Child -poverty is hard to define, measure or address. This has not been helped by the ‘siloed’ focus of many discussions, which has resulted in less attention to the relationship between influencing factors (and which should be factored into interventions), while the ‘one size fits all’ approach has highlighted quite
 

Legislating To Reduce Child Poverty

Office of the Children’s Commissioner and John Hancock

Reproduced by kind permission of the Office of the Children’s Commissioner. Around 285,000 New Zealand children (27%) live in households where family income falls below the poverty linei, a figure that has remained relatively flat since 2009. By contrast, in the early-to-mid 1980s the level of child poverty was below 15%, before
 

A Step Change For Children: Fix Working For Families.

Susan St.John

New Zealand now has two classes of low income children; the worthy who can be supported to the full extent of social security legislation, and the unworthy who are consigned to remain in poverty. This shameful disparity is between the treatment of children in families who can find paid work
 

More Income Is Required To Improve The Health Of Poor Children

Innes Asher

The future is what we choose to develop as well as what we choose to ignore. It is in our decisions and actions, our values and relationships, our language and mind-sets. There is no accidental future for our society. Professor Linda Tuhiwai Smith     Many New Zealanders are concerned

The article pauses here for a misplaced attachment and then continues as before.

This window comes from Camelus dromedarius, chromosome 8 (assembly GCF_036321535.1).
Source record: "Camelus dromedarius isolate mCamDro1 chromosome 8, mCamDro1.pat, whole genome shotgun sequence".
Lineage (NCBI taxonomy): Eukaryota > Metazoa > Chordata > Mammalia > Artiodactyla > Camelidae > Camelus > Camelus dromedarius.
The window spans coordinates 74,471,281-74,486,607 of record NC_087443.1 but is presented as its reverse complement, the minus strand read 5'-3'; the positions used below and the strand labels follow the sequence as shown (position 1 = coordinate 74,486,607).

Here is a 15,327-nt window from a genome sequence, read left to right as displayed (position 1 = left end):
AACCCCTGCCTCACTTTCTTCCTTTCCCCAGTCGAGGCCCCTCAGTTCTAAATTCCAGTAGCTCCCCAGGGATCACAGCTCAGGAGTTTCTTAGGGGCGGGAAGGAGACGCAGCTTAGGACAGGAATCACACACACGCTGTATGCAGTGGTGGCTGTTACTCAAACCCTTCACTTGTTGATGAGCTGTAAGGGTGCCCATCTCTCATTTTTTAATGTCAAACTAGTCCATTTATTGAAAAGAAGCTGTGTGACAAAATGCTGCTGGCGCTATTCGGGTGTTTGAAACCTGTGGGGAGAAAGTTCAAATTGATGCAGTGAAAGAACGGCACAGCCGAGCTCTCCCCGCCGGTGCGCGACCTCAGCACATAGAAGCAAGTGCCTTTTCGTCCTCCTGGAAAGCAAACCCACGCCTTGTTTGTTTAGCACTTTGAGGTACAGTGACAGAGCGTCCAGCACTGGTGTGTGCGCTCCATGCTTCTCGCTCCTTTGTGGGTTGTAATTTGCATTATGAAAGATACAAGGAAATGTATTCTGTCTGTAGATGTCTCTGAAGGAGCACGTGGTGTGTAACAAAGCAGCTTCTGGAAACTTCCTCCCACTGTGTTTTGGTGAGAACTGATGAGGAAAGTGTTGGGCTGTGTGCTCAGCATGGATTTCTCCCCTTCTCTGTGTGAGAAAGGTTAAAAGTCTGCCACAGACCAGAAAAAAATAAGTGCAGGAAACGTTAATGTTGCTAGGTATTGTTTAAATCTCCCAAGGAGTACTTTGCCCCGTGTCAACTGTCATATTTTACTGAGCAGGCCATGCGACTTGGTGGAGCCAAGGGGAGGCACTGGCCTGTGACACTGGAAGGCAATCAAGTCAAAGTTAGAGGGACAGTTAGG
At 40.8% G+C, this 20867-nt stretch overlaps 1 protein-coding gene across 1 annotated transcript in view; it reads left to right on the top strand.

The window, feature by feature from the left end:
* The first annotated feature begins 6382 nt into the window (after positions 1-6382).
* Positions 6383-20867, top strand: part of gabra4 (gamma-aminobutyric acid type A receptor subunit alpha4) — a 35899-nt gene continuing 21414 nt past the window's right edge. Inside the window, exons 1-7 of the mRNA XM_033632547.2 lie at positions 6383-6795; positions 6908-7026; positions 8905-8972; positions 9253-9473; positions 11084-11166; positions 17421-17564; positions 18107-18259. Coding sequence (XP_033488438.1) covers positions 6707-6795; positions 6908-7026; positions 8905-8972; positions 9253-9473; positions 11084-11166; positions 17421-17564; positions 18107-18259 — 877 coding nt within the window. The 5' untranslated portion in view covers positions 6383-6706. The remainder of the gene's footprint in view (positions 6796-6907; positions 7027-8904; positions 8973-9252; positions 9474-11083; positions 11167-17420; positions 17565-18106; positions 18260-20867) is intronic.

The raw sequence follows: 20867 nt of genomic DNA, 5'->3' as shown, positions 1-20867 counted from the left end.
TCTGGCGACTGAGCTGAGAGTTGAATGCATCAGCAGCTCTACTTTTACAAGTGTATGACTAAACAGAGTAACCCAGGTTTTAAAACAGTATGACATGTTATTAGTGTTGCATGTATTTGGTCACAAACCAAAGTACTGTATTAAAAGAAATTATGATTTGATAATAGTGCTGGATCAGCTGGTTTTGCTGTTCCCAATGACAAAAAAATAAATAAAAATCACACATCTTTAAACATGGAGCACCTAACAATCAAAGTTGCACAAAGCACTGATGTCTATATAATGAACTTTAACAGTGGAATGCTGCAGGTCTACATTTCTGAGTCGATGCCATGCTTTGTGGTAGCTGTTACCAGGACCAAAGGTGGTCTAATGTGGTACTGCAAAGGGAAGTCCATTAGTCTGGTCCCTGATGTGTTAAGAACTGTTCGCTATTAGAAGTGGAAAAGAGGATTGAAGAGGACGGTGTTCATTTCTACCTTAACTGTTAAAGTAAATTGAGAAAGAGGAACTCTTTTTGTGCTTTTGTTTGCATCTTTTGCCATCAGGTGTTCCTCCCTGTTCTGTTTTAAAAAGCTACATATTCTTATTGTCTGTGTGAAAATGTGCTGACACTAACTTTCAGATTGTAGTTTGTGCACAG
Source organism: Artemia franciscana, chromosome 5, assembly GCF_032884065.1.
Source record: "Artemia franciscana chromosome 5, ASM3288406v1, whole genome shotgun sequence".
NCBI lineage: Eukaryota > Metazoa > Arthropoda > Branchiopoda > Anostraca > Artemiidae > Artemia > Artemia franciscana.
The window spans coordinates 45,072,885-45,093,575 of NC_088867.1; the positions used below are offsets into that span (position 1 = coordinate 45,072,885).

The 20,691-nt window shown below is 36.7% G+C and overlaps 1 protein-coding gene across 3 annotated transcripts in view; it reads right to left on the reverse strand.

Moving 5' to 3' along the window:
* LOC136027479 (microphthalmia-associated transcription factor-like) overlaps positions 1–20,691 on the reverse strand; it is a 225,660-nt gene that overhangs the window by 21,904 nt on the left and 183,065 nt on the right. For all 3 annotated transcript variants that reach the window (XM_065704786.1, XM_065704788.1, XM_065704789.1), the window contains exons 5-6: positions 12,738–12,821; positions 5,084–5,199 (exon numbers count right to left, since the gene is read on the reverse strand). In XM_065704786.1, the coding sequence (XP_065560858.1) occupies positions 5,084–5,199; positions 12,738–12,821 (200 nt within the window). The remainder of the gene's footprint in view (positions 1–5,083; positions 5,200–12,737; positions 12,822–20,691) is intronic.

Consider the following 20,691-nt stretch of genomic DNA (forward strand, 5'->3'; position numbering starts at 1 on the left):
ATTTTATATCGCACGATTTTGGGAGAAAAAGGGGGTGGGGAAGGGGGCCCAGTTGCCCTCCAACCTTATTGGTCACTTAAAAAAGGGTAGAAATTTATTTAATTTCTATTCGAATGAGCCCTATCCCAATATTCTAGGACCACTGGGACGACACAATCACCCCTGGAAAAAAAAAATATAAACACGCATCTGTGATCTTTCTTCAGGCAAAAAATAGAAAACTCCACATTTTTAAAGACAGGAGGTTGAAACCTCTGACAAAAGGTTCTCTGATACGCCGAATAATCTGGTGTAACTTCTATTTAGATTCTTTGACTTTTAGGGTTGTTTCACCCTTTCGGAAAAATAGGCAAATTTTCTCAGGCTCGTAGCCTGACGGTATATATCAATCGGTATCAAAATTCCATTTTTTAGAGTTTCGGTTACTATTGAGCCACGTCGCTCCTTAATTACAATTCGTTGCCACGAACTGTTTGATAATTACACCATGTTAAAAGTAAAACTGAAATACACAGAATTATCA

Children: The Nation’s Greatest Asset

Ian Shirley

As we approach the annual Budget in May it is an appropriate time to review our public policy priorities and especially investments that need to be made to advance this nation’s greatest asset, its children. Writing at the end of the 1950’s J.B. Condliffe suggested that “a baby born in
 

Doing Something About Low Incomes: Wages And Benefits

Bill Rosenberg

The Government says it is putting poverty on the agenda. That’s good, but what does it mean in practice? The signs are worrying. Announcements so far show it will be limited tightly to those in the harshest poverty, cover only housing, transport, childcare costs and loan-shark debt, and rather than
 

Boarding Houses – Breaking the Cycle

David Zussman

Once again the spotlight falls on the never ending merry-go-round of families living in boarding houses. It’s not just boarding houses – there are families living in caravan parks, overcrowded houses and garages and some are even sleeping overnight in cars and tents. Back in 2008, boarding houses were described
 

Electricity Supply and Poverty in New Zealand

Geoff Bertram

The electricity industry in New Zealand provides a good case study of how a neoliberal ideological agenda plays out when harnessed to the attitudes and practice of modern big business. At the beginning of the neoliberal period, the industry was a publicly-owned, democratically accountable provider of an essential public service.
 

New Zealand’s Wages System is Buggered

Bill Rosenberg

Wages and salaries (henceforth just ‘wages’) have a number of functions: providing income to households, distributing the income generated by the economy, providing incentives. None of them are working properly. Providing income to households The most important function of wages is that they are the primary method of providing income
 

The Cost of Doing Nothing

Elaine Rush

Gabriela Mistral, a Chilean Poet who received the Nobel prize in literature in 1945, wrote: “Many things we need can wait. The child cannot. Now is the time his bones are formed, his mind developed. To him we cannot say tomorrow, his name is today” We cannot wait for more
 

What should be done about Child Poverty?

Susan St.John

Budget 2014 was presented in an environment of economic recovery and growing optimism. A more buoyant economy provides an opportunity to repair the damage to the social fabric suffered during the recession by policy measures aimed at reducing child poverty and inequality. What is deeply troubling is that there no